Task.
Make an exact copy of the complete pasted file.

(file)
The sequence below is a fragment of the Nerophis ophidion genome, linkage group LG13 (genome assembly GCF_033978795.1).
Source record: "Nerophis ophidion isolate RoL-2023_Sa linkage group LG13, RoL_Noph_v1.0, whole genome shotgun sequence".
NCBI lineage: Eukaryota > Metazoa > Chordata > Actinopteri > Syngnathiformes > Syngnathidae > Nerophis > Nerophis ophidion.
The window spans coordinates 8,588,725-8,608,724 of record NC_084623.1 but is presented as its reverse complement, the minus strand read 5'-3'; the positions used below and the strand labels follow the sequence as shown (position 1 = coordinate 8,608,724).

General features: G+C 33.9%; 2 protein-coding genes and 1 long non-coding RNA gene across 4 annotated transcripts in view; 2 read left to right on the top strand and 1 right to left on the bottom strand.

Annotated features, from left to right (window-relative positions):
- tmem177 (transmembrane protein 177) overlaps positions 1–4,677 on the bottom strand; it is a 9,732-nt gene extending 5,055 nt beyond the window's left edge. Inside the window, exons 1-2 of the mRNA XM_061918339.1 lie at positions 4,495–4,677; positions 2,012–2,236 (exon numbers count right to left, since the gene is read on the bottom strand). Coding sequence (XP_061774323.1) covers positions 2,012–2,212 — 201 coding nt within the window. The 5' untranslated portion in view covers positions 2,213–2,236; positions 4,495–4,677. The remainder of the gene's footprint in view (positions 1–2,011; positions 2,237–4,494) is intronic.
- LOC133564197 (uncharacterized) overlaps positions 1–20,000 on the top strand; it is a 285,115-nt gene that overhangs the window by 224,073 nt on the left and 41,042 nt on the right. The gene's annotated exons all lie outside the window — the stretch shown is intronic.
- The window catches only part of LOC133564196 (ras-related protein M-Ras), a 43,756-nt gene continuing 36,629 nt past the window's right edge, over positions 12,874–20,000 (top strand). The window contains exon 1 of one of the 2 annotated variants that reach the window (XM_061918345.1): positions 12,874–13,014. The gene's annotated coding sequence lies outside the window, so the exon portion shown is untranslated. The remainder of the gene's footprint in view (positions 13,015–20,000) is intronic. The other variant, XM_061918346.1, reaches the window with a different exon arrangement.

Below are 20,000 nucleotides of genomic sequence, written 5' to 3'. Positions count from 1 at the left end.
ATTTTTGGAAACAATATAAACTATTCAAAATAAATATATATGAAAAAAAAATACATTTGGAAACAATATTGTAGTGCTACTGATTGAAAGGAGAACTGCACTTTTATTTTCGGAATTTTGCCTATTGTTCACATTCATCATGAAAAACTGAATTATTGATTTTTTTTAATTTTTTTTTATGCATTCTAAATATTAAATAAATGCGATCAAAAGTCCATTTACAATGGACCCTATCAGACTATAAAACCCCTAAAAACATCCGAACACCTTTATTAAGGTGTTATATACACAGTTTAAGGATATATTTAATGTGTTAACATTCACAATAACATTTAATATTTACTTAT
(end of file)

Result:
The sequence below is a fragment of the Nerophis ophidion genome, linkage group LG13 (genome assembly GCF_033978795.1).
Source record: "Nerophis ophidion isolate RoL-2023_Sa linkage group LG13, RoL_Noph_v1.0, whole genome shotgun sequence".
NCBI lineage: Eukaryota > Metazoa > Chordata > Actinopteri > Syngnathiformes > Syngnathidae > Nerophis > Nerophis ophidion.
The window spans coordinates 8,588,725-8,608,724 of record NC_084623.1 but is presented as its reverse complement, the minus strand read 5'-3'; the positions used below and the strand labels follow the sequence as shown (position 1 = coordinate 8,608,724).

General features: G+C 33.9%; 2 protein-coding genes and 1 long non-coding RNA gene across 4 annotated transcripts in view; 2 read left to right on the top strand and 1 right to left on the bottom strand.

Annotated features, from left to right (window-relative positions):
- tmem177 (transmembrane protein 177) overlaps positions 1–4,677 on the bottom strand; it is a 9,732-nt gene extending 5,055 nt beyond the window's left edge. Inside the window, exons 1-2 of the mRNA XM_061918339.1 lie at positions 4,495–4,677; positions 2,012–2,236 (exon numbers count right to left, since the gene is read on the bottom strand). Coding sequence (XP_061774323.1) covers positions 2,012–2,212 — 201 coding nt within the window. The 5' untranslated portion in view covers positions 2,213–2,236; positions 4,495–4,677. The remainder of the gene's footprint in view (positions 1–2,011; positions 2,237–4,494) is intronic.
- LOC133564197 (uncharacterized) overlaps positions 1–20,000 on the top strand; it is a 285,115-nt gene that overhangs the window by 224,073 nt on the left and 41,042 nt on the right. The gene's annotated exons all lie outside the window — the stretch shown is intronic.
- The window catches only part of LOC133564196 (ras-related protein M-Ras), a 43,756-nt gene continuing 36,629 nt past the window's right edge, over positions 12,874–20,000 (top strand). The window contains exon 1 of one of the 2 annotated variants that reach the window (XM_061918345.1): positions 12,874–13,014. The gene's annotated coding sequence lies outside the window, so the exon portion shown is untranslated. The remainder of the gene's footprint in view (positions 13,015–20,000) is intronic. The other variant, XM_061918346.1, reaches the window with a different exon arrangement.

Below are 20,000 nucleotides of genomic sequence, written 5' to 3'. Positions count from 1 at the left end.
ATTTTTGGAAACAATATAAACTATTCAAAATAAATATATATGAAAAAAAAATACATTTGGAAACAATATTGTAGTGCTACTGATTGAAAGGAGAACTGCACTTTTATTTTCGGAATTTTGCCTATTGTTCACATTCATCATGAAAAACTGAATTATTGATTTTTTTTAATTTTTTTTTATGCATTCTAAATATTAAATAAATGCGATCAAAAGTCCATTTACAATGGACCCTATCAGACTATAAAACCCCTAAAAACATCCGAACACCTTTATTAAGGTGTTATATACACAGTTTAAGGATATATTTAATGTGTTAACATTCACAATAACATTTAATATTTACTTAT